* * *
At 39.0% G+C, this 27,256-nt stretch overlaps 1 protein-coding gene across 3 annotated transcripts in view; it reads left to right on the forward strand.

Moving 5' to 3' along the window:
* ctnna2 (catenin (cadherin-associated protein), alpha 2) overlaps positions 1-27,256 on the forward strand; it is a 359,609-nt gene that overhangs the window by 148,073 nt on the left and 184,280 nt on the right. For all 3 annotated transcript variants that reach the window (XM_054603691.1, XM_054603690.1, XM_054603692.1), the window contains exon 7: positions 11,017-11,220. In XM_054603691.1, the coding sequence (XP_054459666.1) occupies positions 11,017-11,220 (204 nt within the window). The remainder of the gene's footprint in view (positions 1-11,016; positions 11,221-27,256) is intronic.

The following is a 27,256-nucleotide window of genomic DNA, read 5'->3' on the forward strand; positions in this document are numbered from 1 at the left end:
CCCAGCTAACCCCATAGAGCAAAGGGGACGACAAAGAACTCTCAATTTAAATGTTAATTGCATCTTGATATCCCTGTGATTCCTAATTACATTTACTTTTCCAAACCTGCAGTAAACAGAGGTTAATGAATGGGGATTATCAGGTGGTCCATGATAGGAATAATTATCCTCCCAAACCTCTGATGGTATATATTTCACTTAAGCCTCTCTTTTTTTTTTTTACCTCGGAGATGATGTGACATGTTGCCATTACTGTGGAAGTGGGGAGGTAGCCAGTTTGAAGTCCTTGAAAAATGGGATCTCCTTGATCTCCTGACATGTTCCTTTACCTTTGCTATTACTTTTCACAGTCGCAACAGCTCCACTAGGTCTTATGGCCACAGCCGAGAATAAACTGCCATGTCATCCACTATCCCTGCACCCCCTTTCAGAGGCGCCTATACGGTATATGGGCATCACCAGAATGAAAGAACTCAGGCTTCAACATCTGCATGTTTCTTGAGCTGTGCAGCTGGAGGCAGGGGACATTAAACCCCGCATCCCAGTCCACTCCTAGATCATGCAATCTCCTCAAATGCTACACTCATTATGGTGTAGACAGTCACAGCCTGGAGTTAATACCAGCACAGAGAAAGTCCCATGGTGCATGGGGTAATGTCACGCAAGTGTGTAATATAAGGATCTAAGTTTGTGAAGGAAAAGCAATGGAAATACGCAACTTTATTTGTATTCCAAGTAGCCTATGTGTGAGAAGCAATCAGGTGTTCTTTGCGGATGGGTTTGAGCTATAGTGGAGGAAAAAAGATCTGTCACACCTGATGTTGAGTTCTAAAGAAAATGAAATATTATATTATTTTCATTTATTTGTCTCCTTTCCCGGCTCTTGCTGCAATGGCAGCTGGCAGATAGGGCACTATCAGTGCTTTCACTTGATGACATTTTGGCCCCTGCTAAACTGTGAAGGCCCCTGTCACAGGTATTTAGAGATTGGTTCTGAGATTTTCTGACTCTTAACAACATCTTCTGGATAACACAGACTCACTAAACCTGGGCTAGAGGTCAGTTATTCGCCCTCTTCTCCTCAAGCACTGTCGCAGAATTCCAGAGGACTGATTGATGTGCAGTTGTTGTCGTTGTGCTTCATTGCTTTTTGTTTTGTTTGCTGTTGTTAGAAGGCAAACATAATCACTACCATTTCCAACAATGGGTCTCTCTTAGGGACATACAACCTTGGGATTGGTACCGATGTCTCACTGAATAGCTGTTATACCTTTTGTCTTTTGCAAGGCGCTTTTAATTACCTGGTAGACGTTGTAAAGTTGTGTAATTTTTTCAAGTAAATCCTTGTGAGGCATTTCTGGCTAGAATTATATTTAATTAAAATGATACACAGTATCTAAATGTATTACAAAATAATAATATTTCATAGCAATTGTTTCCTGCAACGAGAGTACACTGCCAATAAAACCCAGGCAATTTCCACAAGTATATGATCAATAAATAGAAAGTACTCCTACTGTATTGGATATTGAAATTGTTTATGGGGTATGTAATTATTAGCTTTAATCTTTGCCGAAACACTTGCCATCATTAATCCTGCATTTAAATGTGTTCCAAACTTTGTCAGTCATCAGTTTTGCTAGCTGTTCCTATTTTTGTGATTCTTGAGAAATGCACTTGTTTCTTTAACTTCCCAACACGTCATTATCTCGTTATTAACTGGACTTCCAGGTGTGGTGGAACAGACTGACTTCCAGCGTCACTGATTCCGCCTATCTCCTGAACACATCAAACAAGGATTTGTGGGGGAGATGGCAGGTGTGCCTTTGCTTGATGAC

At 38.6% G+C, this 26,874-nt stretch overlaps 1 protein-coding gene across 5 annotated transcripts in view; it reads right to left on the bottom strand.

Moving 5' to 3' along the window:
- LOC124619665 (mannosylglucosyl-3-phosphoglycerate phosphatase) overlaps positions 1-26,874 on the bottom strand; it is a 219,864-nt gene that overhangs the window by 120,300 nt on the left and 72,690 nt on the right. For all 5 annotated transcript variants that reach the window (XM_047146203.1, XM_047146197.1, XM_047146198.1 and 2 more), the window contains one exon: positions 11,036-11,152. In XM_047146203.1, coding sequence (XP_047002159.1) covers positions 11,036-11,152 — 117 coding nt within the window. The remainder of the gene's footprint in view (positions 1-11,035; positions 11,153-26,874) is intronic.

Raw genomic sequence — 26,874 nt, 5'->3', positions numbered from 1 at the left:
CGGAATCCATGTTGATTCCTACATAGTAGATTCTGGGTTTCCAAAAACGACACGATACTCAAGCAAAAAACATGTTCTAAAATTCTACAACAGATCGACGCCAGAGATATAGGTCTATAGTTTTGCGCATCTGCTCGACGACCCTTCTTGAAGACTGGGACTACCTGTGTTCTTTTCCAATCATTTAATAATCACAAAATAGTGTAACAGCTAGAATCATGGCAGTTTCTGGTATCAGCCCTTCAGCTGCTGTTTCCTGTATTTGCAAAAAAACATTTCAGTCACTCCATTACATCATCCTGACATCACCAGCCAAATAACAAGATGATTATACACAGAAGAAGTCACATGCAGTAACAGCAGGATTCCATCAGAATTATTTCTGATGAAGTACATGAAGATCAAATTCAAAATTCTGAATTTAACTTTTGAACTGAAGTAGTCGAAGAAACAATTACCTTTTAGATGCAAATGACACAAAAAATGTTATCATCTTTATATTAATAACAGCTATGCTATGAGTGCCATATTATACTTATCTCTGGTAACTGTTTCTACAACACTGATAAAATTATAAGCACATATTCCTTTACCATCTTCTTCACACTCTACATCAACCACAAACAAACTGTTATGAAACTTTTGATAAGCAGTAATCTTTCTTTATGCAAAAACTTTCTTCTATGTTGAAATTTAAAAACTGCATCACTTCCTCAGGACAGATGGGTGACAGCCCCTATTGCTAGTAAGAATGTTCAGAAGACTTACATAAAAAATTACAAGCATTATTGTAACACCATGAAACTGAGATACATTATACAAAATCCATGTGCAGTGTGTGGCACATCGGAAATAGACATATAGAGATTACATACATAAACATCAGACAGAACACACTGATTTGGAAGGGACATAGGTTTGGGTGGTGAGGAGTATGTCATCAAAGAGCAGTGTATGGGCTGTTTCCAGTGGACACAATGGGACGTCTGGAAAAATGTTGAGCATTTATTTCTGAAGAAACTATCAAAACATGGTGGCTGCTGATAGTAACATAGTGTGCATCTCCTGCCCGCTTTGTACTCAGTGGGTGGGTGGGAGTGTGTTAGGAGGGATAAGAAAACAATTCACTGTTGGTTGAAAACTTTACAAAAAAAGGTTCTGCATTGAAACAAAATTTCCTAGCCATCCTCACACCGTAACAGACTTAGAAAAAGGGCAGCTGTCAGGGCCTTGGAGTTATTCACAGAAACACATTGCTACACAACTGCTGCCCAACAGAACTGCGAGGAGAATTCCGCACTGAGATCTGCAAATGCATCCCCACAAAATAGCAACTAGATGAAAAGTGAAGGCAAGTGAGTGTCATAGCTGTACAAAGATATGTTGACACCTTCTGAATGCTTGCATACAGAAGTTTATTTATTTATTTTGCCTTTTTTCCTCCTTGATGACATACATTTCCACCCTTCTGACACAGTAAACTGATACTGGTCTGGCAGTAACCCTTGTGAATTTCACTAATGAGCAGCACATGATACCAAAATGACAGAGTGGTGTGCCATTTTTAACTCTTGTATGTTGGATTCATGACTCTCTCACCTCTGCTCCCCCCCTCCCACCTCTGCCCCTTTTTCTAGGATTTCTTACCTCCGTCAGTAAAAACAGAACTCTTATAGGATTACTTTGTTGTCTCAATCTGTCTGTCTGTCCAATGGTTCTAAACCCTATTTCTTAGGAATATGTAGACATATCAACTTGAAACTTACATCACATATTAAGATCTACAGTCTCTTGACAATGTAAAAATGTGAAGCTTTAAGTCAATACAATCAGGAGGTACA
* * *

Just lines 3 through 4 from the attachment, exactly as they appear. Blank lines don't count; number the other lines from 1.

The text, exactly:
* ctnna2 (catenin (cadherin-associated protein), alpha 2) overlaps positions 1-27,256 on the forward strand; it is a 359,609-nt gene that overhangs the window by 148,073 nt on the left and 184,280 nt on the right. For all 3 annotated transcript variants that reach the window (XM_054603691.1, XM_054603690.1, XM_054603692.1), the window contains exon 7: positions 11,017-11,220. In XM_054603691.1, the coding sequence (XP_054459666.1) occupies positions 11,017-11,220 (204 nt within the window). The remainder of the gene's footprint in view (positions 1-11,016; positions 11,221-27,256) is intronic.

The following is a 27,256-nucleotide window of genomic DNA, read 5'->3' on the forward strand; positions in this document are numbered from 1 at the left end: